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Spring projects I: Gentoo distfiles mirror.

February 03, 2021 — shinohai

One of the more useful items I had not gotten around to mirroring is asciilifeform's historic Gentoo distfiles which is, as far as I can tell, possibly one of the only places on the internet to get these. These will now live here: http://btc.info.gf/devel/gentoo/distfiles/.

The Gentoo section of this www has suffered from a bit of neglect over the past year, and this is something I hope to remedy by this Summer. Possible upgrades will include a collection of guides for various boards, mirrors of historic .iso's (which also are getting harder to locate) and addition of various musl patches I have scattered about from past experiments.

Tags: News, Gentoo, Linux

Essential kit items: Building SBCL on Gentoo with musl

November 08, 2019 — shinohai

Steel Bank Common Lisp is another must-have tool in my kit, since I use it to run my hybrid irc/Telegram bot and many other daily use items. In my previous post I documented how I managed to get gcc-4.9.4 massaged into shape, so this post will serve as a reference on how to do the same for SBCL so in the future I don't have to spend the day researching fixes and locating obscure patchsets.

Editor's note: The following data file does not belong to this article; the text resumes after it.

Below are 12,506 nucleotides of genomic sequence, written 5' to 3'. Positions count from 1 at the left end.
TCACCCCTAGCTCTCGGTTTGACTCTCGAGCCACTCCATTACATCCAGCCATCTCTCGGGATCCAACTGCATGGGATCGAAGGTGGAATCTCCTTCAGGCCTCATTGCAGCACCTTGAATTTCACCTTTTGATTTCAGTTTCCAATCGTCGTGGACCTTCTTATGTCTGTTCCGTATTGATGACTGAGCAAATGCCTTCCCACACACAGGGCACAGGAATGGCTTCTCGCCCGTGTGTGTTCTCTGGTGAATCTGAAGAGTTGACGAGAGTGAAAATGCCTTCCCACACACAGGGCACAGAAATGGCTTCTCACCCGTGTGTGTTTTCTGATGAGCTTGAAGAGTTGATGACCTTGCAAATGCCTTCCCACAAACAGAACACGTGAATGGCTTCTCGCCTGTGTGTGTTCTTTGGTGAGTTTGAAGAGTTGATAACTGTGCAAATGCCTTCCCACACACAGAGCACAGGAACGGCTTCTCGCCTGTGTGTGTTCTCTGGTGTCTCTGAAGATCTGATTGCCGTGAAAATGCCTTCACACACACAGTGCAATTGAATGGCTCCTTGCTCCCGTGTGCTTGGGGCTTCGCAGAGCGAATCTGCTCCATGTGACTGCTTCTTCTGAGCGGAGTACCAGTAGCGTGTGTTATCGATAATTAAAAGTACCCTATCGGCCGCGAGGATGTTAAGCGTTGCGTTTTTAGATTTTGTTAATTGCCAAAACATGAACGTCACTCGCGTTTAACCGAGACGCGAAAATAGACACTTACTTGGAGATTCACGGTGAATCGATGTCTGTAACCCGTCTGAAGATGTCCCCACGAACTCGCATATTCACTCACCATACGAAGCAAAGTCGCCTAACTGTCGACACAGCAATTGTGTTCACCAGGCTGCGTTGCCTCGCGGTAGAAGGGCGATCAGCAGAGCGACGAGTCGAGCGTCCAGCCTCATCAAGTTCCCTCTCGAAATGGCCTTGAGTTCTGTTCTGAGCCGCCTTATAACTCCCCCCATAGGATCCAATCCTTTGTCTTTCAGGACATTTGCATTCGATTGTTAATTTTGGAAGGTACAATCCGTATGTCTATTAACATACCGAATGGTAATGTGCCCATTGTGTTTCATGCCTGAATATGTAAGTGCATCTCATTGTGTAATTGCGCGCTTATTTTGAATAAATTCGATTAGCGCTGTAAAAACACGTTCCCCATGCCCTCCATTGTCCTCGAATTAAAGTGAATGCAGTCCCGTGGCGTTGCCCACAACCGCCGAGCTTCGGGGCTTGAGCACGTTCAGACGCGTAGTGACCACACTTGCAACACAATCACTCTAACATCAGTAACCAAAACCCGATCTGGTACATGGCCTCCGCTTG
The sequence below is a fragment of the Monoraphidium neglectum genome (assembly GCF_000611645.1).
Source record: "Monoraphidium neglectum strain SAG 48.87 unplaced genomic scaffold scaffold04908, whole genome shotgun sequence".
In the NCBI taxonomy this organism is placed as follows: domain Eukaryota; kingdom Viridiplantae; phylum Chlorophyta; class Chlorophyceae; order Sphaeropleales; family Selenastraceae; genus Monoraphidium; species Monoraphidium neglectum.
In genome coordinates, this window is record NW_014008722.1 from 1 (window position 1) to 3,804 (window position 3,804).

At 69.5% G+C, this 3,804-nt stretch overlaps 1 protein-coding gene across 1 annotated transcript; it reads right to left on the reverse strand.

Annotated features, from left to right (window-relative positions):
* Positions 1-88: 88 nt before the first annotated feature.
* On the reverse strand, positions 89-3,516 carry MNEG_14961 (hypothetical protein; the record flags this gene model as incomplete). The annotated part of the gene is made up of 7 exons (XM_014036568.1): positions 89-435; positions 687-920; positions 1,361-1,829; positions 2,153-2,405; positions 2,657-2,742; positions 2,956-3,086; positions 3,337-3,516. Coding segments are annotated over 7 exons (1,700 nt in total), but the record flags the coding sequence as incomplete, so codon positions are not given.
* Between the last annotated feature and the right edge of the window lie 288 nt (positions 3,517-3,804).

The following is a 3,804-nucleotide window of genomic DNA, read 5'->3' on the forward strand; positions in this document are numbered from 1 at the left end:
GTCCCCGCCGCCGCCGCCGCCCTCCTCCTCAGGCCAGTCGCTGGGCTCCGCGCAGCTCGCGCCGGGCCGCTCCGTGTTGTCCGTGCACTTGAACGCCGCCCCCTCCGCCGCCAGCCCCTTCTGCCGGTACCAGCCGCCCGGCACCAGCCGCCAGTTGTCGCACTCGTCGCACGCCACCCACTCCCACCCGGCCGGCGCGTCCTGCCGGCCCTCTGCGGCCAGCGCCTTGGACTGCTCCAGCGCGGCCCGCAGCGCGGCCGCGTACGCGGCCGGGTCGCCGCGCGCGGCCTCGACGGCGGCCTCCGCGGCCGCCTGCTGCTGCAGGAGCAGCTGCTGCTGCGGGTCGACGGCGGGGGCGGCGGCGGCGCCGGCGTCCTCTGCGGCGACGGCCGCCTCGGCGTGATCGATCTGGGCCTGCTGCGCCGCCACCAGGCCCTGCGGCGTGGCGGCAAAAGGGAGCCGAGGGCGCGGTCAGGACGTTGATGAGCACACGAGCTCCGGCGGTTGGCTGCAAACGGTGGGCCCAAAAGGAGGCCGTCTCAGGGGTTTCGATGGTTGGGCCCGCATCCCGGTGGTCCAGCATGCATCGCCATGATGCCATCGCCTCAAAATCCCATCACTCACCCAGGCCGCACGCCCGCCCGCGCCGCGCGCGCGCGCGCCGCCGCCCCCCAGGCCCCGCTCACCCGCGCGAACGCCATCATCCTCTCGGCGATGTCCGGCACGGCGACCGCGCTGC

When building many things using musl, one will often run into "undefined reference to `memcpy@GLIBC_*'" type errors, since glibc uses versioned symbols and musl does not. SBCL is no different, but fortunately a little digging turned up a working patchset on the SBCL mailing list which works beautifully, so I didn't have to spend the better part of a day cobbling one together as I did for gcc. I have preserved a copy of the patchset here and will definitely do my best to maintain these into the future should any major changes occur.

Much like Ada, SBCL requires itself or another ANSI common lisp to build. I decided to use CLISP (version 2.49.92) to perform this task, as it can be quickly built from sources using gcc only (and I didn't want to use a pre-built sbcl binary of unknown provenance). After getting clisp in place, building SBCL is mostly painless using the following steps:

I downloaded the 1.5.7 sources from my site and verified the checksums:

curl -O http://btc.info.gf/devel/gentoo/distfiles/dev-lisp/sbcl/1.5.7/sbcl-1.5.7-source.tar.bz2
curl -O http://btc.info.gf/devel/gentoo/distfiles/dev-lisp/sbcl/1.5.7/Manifest.sha512

Unpack the sources and enter the directory:

tar xjf sbcl-1.5.7-source.tar.bz2 && cd sbcl-1.5.7

Get the musl patchset and apply them:

wget -q -r -nd -N --no-parent -R "index.html*" http://btc.info.gf/devel/gentoo/distfiles/dev-lisp/sbcl/patches/
for i in *.patch; do patch -p1 < $i; done

Build using CLISP and install:

./make.sh "clisp" --fancy
./install.sh

The above recipe has so far worked quite nicely, having been tested by running the above mentioned irc bot and a few other essential lisp programs. I will update this post if/when any bugs are found or if any changes are made.

Tags: News, Linux, Lisp

Building gcc 4.9.4 with musl on Gentoo

November 05, 2019 — shinohai